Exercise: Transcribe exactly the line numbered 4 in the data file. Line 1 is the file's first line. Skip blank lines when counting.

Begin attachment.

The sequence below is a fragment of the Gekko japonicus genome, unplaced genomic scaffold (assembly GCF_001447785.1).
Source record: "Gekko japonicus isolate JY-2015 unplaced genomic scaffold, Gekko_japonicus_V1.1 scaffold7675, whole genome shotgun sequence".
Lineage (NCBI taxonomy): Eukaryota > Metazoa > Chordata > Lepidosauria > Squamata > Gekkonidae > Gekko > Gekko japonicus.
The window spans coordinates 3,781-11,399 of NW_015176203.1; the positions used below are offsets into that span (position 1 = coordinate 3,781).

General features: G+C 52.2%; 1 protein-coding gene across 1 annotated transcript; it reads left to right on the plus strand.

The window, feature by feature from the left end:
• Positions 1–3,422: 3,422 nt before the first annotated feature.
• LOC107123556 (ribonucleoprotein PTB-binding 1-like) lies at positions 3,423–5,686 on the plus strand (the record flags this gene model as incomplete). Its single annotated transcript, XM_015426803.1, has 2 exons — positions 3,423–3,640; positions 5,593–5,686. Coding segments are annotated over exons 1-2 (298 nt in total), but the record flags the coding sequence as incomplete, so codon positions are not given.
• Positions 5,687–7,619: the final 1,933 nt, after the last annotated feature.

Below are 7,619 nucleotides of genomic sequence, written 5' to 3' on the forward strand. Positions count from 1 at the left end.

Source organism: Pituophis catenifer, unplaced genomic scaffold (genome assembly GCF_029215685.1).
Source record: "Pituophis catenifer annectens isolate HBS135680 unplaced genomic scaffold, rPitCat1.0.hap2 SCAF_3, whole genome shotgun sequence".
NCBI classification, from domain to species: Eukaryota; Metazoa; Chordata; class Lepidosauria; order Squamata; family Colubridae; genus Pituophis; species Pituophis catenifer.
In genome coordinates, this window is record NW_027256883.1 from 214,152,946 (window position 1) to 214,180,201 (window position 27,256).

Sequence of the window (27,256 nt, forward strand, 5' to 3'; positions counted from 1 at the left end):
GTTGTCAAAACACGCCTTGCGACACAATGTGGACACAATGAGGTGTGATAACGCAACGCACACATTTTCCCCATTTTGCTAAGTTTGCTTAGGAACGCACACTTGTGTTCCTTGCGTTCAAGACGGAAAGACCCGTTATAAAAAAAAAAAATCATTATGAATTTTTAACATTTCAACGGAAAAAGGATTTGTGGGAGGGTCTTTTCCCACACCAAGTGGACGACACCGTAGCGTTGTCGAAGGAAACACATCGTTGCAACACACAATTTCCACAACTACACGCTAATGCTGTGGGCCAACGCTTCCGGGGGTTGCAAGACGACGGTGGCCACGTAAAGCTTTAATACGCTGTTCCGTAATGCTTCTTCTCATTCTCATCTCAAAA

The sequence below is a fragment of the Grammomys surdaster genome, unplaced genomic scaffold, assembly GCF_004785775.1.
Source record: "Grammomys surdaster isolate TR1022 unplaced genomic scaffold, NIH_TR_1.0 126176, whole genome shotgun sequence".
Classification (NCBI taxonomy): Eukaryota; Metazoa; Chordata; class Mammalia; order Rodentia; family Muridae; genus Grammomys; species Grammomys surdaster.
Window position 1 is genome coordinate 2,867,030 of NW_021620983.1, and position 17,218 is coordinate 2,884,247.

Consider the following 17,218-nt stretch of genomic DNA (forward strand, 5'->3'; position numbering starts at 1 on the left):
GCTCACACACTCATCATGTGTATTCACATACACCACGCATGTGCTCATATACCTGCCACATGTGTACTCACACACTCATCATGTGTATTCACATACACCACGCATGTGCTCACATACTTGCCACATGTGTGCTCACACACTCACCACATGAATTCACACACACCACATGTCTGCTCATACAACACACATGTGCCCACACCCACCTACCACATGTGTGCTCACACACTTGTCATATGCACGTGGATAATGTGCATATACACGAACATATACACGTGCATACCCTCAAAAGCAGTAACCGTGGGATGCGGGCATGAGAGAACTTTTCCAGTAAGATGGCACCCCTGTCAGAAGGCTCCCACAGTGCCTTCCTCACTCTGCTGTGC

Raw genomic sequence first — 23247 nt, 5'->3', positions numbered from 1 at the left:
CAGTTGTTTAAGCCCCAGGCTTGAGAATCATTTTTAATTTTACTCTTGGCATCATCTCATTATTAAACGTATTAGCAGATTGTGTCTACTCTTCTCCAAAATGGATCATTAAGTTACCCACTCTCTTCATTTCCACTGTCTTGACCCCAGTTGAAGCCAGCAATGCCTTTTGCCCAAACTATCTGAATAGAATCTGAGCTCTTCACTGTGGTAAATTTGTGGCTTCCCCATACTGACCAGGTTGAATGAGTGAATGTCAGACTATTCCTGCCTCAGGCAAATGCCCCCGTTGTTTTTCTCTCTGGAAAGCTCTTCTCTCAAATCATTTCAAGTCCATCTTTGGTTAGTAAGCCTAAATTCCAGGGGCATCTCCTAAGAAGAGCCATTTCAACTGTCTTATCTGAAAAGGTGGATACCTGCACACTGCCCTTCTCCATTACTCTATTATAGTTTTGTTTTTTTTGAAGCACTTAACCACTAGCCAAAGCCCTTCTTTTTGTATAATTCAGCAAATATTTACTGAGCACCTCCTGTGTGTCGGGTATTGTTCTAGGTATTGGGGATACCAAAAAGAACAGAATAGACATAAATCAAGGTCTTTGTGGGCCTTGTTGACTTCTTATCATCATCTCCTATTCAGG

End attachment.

The window spans coordinates 3,781-11,399 of NW_015176203.1; the positions used below are offsets into that span (position 1 = coordinate 3,781).